Even if we drop the scoring level to 165, a level equal to the mean score of students enrolling at law schools ranked in the top 10 nationwide but not at the very top, we still find very few blacks. There were 108 blacks scoring 165 or better on the LSAT in 2004. They made up 1 percent of all black test takers. For whites, there were 6,689 test takers who scored 165 or above. They made up 10.6 percent of all white students who took the LSAT examination. "

thank you for answering the OP's question.

kk19131

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### Re: How do we know how many people had the same score?

booyakasha wrote:
kk19131 wrote:All I care is that...

"In 2004, 10,370 blacks took the LSAT examination. Only 29 blacks, or 0.3 percent of all LSAT test takers, scored 170 or above. In contrast, more than 1,900 white test takers scored 170 or above on the LSAT. They made up 3.1 percent of all white test takers. Thus whites were more than 10 times as likely as blacks to score 170 or above on the LSAT. There were 66 times as many whites as blacks who scored 170 or above on the test.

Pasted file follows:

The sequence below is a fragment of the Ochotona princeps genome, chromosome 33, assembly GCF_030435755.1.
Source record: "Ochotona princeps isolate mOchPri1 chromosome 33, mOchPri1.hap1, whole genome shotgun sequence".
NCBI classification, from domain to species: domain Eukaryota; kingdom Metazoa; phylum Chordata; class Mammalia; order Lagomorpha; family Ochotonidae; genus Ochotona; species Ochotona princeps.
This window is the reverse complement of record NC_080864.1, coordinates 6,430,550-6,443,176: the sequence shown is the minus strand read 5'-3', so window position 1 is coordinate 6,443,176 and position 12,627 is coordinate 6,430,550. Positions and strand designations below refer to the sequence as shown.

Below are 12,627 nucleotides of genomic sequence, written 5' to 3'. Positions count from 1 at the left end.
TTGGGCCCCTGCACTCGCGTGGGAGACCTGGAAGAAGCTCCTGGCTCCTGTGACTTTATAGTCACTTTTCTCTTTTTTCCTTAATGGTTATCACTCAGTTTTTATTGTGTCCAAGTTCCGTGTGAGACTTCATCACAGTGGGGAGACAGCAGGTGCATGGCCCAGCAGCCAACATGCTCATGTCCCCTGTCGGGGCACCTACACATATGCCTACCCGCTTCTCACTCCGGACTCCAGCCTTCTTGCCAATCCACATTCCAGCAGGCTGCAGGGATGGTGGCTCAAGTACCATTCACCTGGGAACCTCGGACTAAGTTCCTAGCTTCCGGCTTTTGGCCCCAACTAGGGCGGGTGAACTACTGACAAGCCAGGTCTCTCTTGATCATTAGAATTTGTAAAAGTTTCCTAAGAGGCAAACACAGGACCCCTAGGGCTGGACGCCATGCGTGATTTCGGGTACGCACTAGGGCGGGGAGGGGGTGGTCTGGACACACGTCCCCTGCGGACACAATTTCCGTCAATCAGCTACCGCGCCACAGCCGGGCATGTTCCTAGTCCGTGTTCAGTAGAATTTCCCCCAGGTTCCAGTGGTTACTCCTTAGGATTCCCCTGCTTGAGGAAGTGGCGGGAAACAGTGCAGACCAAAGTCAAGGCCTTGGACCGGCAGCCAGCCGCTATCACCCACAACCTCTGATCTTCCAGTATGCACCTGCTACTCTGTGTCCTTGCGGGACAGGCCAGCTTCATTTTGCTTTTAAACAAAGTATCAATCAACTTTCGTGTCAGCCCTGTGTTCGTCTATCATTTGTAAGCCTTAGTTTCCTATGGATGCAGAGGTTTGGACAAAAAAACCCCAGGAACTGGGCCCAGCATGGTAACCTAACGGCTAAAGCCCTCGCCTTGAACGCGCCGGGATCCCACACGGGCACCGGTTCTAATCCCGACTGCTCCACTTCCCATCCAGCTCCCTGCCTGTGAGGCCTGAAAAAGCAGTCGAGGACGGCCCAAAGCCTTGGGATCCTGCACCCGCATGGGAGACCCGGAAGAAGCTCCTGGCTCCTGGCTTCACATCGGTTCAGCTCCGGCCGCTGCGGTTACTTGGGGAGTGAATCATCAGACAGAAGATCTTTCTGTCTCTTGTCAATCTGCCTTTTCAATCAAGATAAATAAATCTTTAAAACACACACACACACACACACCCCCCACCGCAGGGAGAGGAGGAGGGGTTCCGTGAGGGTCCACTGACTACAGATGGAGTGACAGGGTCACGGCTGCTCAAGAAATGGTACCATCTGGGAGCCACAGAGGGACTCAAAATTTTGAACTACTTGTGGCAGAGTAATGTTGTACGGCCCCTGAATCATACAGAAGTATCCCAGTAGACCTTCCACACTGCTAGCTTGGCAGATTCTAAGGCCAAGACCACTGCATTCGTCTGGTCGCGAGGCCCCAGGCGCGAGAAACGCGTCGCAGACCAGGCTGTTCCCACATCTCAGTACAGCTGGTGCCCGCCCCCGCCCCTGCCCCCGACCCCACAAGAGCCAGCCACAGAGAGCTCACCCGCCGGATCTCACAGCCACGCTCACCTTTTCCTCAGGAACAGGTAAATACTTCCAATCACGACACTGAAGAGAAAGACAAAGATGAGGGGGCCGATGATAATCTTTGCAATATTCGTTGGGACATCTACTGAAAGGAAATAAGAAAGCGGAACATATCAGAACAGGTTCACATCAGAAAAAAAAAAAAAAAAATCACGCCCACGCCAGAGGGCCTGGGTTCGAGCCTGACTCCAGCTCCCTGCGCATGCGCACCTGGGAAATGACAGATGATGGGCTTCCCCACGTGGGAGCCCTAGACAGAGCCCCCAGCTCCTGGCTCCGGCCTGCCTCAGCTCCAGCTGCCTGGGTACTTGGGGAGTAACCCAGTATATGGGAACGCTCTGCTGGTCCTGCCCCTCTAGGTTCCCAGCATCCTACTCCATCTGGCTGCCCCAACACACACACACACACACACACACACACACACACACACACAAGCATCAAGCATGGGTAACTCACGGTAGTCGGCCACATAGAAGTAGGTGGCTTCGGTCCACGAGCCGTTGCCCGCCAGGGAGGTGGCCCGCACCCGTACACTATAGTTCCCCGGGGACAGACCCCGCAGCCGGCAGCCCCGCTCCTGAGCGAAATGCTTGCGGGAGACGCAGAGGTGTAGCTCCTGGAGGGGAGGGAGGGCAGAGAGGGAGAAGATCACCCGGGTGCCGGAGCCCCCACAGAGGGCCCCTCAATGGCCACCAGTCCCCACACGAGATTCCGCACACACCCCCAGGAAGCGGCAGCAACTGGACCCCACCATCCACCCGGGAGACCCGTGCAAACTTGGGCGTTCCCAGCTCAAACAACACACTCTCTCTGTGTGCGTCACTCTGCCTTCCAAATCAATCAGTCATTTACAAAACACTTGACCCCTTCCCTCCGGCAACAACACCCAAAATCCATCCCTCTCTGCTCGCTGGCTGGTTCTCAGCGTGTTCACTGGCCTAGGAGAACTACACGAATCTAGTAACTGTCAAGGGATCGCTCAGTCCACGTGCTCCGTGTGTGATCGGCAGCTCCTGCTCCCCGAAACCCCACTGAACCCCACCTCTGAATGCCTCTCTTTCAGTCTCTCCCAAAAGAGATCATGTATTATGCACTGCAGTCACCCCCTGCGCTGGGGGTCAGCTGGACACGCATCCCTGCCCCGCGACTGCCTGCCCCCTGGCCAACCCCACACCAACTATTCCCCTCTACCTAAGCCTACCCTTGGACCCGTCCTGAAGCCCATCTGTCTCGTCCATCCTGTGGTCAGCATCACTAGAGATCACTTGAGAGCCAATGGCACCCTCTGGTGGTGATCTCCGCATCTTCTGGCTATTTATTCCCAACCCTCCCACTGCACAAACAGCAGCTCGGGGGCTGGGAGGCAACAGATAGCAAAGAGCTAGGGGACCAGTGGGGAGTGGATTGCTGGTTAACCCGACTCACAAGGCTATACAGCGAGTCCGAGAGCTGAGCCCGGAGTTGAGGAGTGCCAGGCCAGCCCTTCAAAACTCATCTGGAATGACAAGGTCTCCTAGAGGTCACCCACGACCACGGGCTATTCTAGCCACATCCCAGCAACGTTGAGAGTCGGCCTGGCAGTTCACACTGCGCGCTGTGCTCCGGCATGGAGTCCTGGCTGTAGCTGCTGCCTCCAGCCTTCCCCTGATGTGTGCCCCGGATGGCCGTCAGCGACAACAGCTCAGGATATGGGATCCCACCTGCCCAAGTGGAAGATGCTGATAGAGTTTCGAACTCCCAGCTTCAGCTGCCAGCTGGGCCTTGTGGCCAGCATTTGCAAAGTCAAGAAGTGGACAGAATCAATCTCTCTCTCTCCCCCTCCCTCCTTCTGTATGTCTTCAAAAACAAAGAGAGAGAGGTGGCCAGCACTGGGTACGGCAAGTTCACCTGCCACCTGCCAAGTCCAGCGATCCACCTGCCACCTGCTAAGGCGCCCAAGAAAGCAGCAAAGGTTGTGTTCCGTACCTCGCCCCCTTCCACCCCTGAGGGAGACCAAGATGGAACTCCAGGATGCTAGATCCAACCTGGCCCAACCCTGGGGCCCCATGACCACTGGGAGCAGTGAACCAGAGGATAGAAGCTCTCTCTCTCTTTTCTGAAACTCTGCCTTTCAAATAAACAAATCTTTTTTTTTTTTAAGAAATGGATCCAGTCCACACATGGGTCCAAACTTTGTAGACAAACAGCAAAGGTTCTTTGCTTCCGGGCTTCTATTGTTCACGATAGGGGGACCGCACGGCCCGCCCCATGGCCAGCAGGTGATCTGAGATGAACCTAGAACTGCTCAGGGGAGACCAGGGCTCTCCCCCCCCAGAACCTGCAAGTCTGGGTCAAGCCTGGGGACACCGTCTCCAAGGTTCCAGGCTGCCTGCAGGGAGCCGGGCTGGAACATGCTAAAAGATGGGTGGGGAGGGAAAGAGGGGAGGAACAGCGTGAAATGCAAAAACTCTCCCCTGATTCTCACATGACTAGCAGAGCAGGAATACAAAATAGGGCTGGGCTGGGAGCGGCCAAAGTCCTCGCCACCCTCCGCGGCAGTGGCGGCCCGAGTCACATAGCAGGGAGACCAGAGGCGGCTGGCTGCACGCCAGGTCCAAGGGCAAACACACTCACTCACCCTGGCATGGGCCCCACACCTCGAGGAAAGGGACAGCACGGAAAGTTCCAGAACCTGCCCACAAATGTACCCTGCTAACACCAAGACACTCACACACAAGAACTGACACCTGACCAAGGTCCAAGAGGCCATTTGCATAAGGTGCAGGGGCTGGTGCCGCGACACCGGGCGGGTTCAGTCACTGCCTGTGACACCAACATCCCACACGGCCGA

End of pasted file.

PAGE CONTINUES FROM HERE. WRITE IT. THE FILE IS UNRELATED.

Even if we drop the scoring level to 165, a level equal to the mean score of students enrolling at law schools ranked in the top 10 nationwide but not at the very top, we still find very few blacks. There were 108 blacks scoring 165 or better on the LSAT in 2004. They made up 1 percent of all black test takers. For whites, there were 6,689 test takers who scored 165 or above. They made up 10.6 percent of all white students who took the LSAT examination. "

thank you for answering the OP's question.

12262010